• It appears this "merge" can be done by first creating the empty project, then using File - Open - Web Site to open the directory with the files, then, still in Visual Studio, dragging & dropping the web site files into the project. If there's another way, I'd be interested to hear about it.

  • I tried with visual studio 2013 but it didn't work for me. As it show no symbols cannot be loaded.

  • Great article. Works perfectly - however one small issue. I am using VS2017 and although the debugger attaches and I can view the variables values (if I add a Watch to them) - I don't get anything when hovering over the variables (as per your screen shot showing you hovering over "Response" object).

    Any ideas?

  • Good post shared i really need this post.

  • Thank you, Dixin!
    Very good article. We have a lot of legacy applications in Classic ASP and it is great to be able to use the new IDEs to debug them.
    I couldn't make it work with the IIS Express solution, it wouldn't stop at the breakpoint. But it works great with the IIS solution!

    Best regards,

  • Hi Dixin, amazing stuff you got here. However, I can't get my site to work. Please help. I have followed your instruction until Step 6 of Debugging with Visual Studio 2013/2015 and IIS Express. I can't get it to debug. My error is as follow:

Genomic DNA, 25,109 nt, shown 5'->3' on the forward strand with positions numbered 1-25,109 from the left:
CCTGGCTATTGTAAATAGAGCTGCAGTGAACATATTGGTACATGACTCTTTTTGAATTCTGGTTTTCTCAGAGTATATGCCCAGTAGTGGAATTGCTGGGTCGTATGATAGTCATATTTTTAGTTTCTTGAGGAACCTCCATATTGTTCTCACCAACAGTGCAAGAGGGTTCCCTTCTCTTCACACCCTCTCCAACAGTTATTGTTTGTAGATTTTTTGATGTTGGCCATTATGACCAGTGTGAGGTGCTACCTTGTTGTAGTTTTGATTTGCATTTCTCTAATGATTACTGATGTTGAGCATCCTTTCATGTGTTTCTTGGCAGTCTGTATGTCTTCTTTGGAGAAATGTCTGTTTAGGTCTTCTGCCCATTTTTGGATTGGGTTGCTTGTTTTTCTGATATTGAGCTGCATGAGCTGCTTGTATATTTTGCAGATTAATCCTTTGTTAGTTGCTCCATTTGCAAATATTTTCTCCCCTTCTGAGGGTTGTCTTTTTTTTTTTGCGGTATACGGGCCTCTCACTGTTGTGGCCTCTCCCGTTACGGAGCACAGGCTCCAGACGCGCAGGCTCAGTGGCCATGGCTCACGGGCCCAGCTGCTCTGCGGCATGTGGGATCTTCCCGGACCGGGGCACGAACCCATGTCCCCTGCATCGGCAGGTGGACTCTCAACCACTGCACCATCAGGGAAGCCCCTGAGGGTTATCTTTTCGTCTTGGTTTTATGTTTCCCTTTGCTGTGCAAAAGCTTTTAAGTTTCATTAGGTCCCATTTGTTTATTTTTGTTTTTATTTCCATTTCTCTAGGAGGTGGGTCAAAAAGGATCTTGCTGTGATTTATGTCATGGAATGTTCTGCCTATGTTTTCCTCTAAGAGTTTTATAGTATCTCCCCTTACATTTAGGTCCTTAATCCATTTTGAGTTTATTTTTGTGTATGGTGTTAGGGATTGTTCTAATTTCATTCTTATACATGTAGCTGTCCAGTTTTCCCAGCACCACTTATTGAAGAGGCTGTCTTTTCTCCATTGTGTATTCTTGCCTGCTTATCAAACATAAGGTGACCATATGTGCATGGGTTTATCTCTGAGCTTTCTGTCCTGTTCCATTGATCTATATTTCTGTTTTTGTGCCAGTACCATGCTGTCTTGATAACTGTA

My solution explorer looks like this.

    Please help, is there anything missing? Thank you very much.

  • If you are stuck try this.

    Make changes to the following dir. Not the IIS directory.


    <asp scriptErrorSentToBrowser="true" enableParentPaths="true" bufferingOn="true" errorsToNTLog="true" appAllowDebugging="true" appAllowClientDebug="true">
    <cache diskTemplateCacheDirectory="%TEMP%\iisexpress\ASP Compiled Templates" />
    <session allowSessionState="true" />
    <limits />

    This was the kicker for me.

  • Anyone gotten this to work on VS2017?

  • Hi,
    I'm trying to use IIS Express, finally got it working. Visual Studio does not seem to recognize the "Script" debugging code type on an x86 process. So in order to make it work I had to start the 64bit version of IIS Express.
    There is also an option in Visual Studio for that Project and Solutions -> Web Projects
    What bothers me now it that I needed to run my website in x86 mode... "Script" is not visible on the process, and nothing happens when attaching. With x64, it works fine. If anyone has a clue.
    Can't use IIS because can't have admin rights of the machine.